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Monday, October 2, 2017

Tom Keegan: Paranoia haunts cheating college basketball coaches more now than ever

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Put yourself inside the mind of a cheating college basketball coach who to his knowledge hasn’t yet been implicated in the bribery/fraud scandal that rocked the college basketball world with 10 arrests last week.

What do you do if your phone rings and caller ID informs you that the person on the other end is:

*A shoe-company rep who has arranged for a recruit to attend your school?

*A “handler” of one of your players who fed him to your program with the understanding that payments would show up on the first of the month and you fear he’s calling to ask why you're late?

*The runner of an agent who has used you and compensated you in the past to feed one of your players to him?

*A representative of a really good player committed to one of the schools whose assistant coach was arrested, you’ve dealt with him in the past and it was mutually beneficial for all parties, and he likely is calling to test your interest in the prospect?

The answer is you don’t answer your phone. You stare at it and hope you never see that number again, or at least until the FBI probe into college basketball’s seedy underbelly moves from active to a chapter in the history books. It feels as if "ongoing investigation," means it will be going on for a long time.

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FBI seal

What if the guy’s phone is bugged? What if your phone is bugged? What if not answering it means you don’t get a recruit you might have been able to land cleanly if only you had answered?

It’s a tougher time now than ever for cheaters. Coaches by nature have a healthy degree of paranoia, which benefits them in keeping recruiting and game strategies hidden. Paranoia in cheating coaches strikes even deeper because they have so much to hide.

At the moment, their paranoia appears justified.

Two of the 10 taken away in handcuffs — Merl Code and Jim Gatto — are Adidas executives facing charges that could put them away for decades if they don’t put whistles in their mouths and start blowing away. But it’s not just cheating coaches from Adidas schools who must worry. Code came to Adidas from Nike in 2015, so he’ll no doubt be mined for information on that front as well. The more Code and Gatto share, the lighter their sentences.

If they sing, it will come down to whether enough proof exists to make a case against those singled out by men throwing themselves at the mercy of the court by using others as human shields.

The cheating coaches can let their phones ring without answering them, but if the feds come calling, that’s not an option.

Comments

Henry Joseph Hofmeister 2 months, 1 week ago

um, answer just as usual and be yourself. it's not hard to be honest. if you're the guy described in this article, you are tom keegan.

Marius Rowlanski 2 months, 1 week ago

It's fiction. Writers do it all the time.

Marius Rowlanski 2 months, 1 week ago

Tom, every phone call is already 'bugged' by the NSA.

Steve Jacob 2 months, 1 week ago

Why is everyone assuming KU is clean? Do you think Bill Self knows what every assistant has ever done to get a recruit? No coach know that.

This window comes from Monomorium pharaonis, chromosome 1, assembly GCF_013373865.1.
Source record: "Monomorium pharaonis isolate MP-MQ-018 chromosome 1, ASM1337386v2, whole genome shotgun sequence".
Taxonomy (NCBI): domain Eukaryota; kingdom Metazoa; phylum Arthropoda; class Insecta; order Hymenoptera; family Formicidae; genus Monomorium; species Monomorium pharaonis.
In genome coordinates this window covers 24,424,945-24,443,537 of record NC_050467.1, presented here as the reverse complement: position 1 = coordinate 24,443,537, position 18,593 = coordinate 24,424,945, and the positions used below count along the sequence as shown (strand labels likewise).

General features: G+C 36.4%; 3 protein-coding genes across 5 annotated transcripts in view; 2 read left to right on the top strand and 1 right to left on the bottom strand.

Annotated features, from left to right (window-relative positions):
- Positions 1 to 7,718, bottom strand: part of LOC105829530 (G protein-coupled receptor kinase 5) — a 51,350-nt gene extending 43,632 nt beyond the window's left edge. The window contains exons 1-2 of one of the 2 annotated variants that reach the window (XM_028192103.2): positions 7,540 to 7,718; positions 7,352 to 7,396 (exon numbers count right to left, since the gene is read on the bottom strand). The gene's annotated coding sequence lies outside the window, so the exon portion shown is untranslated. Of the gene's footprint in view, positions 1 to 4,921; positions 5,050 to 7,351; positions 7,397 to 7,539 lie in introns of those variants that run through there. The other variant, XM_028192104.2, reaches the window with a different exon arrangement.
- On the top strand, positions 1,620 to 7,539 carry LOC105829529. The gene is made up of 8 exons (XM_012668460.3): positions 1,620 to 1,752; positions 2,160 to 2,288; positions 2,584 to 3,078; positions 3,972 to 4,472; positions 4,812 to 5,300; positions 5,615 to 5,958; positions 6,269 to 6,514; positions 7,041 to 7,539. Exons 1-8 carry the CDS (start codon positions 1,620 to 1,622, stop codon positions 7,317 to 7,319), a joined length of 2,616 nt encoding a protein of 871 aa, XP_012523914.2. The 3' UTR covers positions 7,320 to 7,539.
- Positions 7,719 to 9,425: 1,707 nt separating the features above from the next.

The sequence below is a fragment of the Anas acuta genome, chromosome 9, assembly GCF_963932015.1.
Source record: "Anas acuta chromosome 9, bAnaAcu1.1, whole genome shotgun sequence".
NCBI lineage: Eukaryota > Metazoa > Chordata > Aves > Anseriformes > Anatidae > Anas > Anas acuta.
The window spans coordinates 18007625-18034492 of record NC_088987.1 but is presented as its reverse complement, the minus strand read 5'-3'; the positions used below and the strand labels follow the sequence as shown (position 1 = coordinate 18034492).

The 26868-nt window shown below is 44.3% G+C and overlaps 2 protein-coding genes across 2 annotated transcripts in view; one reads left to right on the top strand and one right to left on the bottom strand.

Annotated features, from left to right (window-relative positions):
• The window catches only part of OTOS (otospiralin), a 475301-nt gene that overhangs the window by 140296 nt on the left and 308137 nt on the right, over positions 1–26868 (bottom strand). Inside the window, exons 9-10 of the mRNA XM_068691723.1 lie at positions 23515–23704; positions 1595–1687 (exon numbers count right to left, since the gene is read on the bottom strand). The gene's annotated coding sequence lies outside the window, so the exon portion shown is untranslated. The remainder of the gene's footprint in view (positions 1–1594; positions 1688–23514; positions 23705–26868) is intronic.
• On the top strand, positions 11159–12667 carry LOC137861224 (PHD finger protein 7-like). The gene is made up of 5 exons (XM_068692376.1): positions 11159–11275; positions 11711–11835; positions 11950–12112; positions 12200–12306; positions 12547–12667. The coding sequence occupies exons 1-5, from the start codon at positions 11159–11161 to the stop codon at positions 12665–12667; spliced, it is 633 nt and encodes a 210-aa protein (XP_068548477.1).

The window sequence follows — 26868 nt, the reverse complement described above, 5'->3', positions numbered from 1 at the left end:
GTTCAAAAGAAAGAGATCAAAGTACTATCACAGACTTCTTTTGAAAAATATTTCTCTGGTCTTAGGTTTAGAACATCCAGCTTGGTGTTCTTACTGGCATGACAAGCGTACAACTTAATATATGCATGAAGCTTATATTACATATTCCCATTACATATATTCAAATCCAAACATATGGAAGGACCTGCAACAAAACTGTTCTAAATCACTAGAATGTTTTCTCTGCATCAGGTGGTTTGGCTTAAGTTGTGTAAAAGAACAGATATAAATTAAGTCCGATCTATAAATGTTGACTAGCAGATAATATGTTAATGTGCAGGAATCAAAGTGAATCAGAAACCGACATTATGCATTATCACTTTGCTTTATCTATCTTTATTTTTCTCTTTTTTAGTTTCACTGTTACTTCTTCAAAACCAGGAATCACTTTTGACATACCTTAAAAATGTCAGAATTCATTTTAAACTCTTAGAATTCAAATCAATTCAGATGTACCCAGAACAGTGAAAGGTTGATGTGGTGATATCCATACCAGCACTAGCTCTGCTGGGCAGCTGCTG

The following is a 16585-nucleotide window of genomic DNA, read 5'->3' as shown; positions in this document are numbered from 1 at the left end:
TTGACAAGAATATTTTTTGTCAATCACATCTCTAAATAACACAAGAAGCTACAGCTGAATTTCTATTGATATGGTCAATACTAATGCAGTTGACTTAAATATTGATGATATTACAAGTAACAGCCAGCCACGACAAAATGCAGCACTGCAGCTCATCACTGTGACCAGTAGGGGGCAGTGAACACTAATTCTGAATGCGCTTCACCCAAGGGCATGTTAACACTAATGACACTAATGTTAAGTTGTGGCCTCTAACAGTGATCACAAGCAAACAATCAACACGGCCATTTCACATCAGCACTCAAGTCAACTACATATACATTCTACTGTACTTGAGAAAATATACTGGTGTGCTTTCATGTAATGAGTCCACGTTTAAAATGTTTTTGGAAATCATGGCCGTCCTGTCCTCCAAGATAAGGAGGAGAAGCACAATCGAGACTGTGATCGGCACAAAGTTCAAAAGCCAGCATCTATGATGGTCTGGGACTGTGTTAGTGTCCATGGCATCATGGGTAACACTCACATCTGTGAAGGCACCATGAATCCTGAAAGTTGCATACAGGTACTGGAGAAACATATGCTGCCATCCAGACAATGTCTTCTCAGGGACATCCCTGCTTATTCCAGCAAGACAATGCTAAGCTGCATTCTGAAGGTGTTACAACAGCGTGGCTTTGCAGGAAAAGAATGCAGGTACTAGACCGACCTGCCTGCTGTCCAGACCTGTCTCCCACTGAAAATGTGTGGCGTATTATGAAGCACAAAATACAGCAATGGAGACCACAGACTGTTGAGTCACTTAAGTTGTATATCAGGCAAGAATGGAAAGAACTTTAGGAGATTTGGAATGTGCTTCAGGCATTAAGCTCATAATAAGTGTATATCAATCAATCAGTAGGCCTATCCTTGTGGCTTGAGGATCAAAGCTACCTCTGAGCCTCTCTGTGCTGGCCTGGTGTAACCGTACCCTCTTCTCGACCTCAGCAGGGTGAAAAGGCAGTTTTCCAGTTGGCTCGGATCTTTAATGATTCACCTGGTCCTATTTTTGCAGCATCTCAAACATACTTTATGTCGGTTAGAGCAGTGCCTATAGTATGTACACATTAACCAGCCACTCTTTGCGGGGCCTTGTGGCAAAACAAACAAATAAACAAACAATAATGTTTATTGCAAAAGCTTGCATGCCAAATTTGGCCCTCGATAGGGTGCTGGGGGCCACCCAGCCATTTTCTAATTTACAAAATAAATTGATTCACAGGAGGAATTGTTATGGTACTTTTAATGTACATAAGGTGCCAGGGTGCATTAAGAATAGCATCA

Marius Rowlanski 2 months, 1 week ago

And you know different? Why do I assume KU is clean? Easy, it's KU. I trust the program, the players and the coaches until I hear differently from a reliable source, not FAKE news.

I saw someone trying to link Balsa Koprivica “player-11” in the FBI complaint. and Kentucky simply because Kentucky had shown interest in him. We probably did too. Far too many rumors and innuendo.

Yonatan Negash 2 months, 1 week ago

I don't assume, I think every college team is vulnerable. Too many characters involved with recruiting and too easy to lose track. If you want to talk about what makes me nervous about KU, how about the Cliff Alexander fiasco, Ben Mclemore issues, and the Cheick Diallo problems. So, no I wouldn't say KU is in the clear.

Steve Corder 2 months, 1 week ago

Try "trepidation". "Paranoia" is "a mental disorder characterized by systematic delusions ascribing hostile intentions." There is nothing delusional about jail time!

Marius Rowlanski 2 months, 1 week ago

Idiot n. A person with profound intellectual disability having a mental age below three years and generally unable to learn.

Adrian Meneses 2 months, 1 week ago

Damn another article that I wish had something to do with our Hawks, if I wanted to read tales of fiction I would have just gone down to Dusty's bookshelf to the kiddy section. Off to kubuckets....

Joseph Bullock 2 months, 1 week ago

I believe KU is not involved in this scandal because everything I know about our assistant coaches, makes me believe that they have 100% intregity! Also, look at how long some have been with Coach Self, and they are darn good recruiters, and I believe one of th m has been rated the top assistant coach/assistant coach recruiter in the Nation. Does any know if any Boosters are named in the case? Now that could be a different story, but I think that would just make them lose all privileges, and any player would have to pay back any Money received!

Cam Shef 2 months, 1 week ago

Duke, Kansas, Kentucky, North Carolina are schools kids already WANT to come to. Other schools basically pay kids not to go to these school and come to their school. I always find it strange when top 25 kids commit to off brand schools (i.e. Mitchell Robinson) I'm more concerned with manipulated transcript cover-ups then pay for play schemes. Not saying it's not possible but I doubt it.

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